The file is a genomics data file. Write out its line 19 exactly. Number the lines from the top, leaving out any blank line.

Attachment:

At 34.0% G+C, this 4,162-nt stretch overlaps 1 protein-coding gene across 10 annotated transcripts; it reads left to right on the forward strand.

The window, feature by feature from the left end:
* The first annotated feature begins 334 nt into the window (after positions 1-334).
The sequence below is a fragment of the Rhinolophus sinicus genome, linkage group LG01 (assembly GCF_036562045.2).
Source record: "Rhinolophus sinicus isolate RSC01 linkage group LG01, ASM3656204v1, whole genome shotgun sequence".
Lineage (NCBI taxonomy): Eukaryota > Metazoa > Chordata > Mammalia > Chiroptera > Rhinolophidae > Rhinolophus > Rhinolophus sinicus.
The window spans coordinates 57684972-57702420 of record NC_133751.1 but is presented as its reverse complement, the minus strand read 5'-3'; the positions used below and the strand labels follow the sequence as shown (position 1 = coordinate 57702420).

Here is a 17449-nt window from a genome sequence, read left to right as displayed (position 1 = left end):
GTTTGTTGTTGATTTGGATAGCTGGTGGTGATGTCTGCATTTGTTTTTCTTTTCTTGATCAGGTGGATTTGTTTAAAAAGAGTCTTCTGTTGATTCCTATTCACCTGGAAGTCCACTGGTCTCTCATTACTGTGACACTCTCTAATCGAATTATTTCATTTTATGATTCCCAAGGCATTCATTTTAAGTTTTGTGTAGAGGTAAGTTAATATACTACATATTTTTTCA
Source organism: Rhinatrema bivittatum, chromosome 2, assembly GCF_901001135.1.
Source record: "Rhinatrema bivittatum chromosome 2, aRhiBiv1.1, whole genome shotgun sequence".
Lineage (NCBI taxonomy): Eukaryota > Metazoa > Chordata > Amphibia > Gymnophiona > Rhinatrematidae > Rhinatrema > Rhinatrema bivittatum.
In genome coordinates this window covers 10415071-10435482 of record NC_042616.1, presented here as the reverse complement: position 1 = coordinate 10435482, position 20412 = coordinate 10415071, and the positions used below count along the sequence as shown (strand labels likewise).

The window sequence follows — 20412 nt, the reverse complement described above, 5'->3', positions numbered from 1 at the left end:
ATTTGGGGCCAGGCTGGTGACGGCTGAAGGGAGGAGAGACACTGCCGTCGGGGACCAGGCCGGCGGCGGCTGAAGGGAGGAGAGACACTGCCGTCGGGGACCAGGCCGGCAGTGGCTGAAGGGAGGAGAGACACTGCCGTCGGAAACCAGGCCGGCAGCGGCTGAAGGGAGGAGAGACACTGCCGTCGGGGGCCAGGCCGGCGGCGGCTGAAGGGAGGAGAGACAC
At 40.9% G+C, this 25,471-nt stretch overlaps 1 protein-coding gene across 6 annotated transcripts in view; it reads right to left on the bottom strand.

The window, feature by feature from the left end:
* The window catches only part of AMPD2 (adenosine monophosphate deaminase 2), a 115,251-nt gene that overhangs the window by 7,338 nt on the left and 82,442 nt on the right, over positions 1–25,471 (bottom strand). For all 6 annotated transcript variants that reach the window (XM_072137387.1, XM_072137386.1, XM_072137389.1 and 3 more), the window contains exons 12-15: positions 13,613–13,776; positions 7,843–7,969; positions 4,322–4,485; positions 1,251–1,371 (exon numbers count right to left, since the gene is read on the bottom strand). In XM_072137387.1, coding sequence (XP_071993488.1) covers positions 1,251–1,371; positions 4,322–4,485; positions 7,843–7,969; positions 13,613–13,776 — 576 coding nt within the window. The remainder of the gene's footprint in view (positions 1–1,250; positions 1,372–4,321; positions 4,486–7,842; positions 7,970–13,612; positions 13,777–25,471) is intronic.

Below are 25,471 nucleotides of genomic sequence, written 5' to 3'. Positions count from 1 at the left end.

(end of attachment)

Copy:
Below are 25,471 nucleotides of genomic sequence, written 5' to 3'. Positions count from 1 at the left end.